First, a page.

• Keep Track of Progress: Sarah and Mark continue to track the growth of the 529 plans and evaluate it in light of projected increases in the cost of a college education. They keep informed of changes in the price of education and modify their approach accordingly. They take the initiative to make sure their children have the resources they need to receive the education they deserve without having to take out student loans.

  • Encourage College Savings Contributions: In order to teach their kids the value of investing in their own education, Mark and Sarah will involve them in the college savings process. They want to teach financial responsibility to their children by encouraging part-time work and saving habits. They will also encourage family members to contribute to their college savings plan for special occasions like birthdays and holidays.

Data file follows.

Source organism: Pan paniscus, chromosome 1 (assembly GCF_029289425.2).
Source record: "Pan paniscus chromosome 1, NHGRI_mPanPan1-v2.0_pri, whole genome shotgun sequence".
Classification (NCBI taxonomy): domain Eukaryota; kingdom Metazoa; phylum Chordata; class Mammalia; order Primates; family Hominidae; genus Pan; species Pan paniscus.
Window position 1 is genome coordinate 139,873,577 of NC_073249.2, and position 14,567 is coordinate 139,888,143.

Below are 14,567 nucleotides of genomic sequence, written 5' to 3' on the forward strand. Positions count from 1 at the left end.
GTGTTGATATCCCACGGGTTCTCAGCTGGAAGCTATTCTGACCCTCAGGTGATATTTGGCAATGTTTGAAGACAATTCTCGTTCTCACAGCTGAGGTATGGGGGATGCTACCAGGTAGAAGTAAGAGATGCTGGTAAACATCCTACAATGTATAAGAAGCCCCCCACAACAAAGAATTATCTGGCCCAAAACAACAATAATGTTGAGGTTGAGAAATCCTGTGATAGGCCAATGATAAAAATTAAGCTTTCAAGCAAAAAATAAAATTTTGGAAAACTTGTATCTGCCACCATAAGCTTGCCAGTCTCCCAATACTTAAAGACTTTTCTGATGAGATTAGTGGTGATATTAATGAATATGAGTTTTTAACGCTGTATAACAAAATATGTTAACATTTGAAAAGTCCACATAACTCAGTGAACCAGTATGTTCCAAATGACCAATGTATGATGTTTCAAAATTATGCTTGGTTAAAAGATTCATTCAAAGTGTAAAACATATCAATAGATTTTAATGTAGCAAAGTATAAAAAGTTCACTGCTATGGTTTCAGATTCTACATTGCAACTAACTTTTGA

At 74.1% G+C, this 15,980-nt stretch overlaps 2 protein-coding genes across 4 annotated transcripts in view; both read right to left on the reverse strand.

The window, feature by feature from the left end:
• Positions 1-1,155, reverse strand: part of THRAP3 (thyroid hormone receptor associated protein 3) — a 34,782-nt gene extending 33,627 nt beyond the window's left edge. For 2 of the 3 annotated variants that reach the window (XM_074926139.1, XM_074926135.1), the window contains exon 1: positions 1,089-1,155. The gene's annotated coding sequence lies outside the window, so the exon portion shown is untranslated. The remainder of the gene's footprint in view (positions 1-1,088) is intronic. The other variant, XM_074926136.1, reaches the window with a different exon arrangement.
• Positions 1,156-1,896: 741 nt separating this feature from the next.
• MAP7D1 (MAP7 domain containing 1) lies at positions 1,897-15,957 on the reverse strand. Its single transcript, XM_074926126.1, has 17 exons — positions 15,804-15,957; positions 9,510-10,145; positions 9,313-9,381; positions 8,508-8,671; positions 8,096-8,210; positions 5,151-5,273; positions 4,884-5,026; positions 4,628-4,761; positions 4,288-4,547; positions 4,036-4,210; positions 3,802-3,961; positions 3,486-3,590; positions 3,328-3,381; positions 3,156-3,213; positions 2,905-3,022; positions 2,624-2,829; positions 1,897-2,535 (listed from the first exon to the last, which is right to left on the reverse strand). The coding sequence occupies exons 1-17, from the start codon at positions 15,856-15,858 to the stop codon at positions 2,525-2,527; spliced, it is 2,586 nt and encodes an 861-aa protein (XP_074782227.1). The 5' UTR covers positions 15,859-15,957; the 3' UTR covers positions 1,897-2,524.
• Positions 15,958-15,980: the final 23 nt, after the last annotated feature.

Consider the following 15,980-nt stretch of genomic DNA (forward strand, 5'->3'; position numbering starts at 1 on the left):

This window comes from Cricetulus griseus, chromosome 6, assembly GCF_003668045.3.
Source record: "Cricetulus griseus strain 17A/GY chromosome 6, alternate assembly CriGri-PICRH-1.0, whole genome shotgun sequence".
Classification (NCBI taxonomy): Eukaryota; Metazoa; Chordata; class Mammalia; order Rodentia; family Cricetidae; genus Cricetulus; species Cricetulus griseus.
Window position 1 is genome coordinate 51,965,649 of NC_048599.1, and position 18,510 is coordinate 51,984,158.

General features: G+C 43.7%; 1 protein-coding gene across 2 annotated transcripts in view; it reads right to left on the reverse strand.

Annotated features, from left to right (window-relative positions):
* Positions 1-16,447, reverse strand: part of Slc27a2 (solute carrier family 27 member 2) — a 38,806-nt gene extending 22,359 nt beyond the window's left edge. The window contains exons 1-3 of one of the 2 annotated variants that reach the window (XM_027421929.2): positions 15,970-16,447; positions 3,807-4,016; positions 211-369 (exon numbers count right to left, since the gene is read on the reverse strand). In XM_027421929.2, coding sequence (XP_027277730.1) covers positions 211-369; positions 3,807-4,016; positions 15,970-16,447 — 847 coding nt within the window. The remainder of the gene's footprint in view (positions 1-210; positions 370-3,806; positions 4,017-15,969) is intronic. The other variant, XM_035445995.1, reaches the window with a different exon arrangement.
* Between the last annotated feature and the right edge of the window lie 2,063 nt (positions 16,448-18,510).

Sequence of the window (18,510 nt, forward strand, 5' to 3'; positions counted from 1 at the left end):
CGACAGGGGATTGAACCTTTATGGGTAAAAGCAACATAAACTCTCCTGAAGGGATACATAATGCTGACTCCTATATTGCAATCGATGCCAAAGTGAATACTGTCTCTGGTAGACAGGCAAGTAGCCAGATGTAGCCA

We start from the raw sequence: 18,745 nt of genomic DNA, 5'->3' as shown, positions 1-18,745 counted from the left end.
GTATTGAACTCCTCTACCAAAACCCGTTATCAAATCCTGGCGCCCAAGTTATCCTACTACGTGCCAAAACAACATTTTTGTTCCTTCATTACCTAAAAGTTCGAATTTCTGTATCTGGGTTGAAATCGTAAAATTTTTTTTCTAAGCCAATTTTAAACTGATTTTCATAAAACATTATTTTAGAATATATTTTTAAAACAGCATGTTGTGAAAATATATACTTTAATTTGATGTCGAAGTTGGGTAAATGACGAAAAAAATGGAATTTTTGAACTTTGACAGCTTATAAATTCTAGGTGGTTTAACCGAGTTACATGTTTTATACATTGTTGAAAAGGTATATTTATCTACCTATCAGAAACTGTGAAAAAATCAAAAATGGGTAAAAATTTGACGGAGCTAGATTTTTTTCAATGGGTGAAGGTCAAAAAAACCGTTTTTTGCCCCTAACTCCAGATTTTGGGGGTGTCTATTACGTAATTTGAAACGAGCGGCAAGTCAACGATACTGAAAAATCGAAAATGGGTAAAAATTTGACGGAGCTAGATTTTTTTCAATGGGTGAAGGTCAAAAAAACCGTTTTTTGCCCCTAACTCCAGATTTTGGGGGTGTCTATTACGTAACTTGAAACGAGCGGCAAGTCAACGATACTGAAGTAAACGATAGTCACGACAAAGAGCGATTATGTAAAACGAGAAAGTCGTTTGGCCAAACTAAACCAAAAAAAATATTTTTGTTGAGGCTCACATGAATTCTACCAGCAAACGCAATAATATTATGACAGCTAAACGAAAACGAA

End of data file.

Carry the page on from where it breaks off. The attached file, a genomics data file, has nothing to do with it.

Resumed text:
Example 3: Jennifer’s Entrepreneurial Pursuit

Jennifer is a 58-year-old professional who has spent the majority of her career working a corporate job but has always had the dream of starting her own business. Her financial plan focuses on transitioning away from her career into entrepreneurship while safeguarding her existing financial security and assets. Here is her plan:

  • Financial Feasibility Assessment: In-depth research will be done on Jennifer's business idea, including market analysis, financial forecasts, and start-up expenses. She can use this to assess the feasibility and potential profitability of her business idea in her business plan.

  • Get Rid of High-Interest Debt: Jennifer wants to make sure that before she embarks on this journey, she gets rid of any high-interest debt she has. This includes small personal loans and credit cards.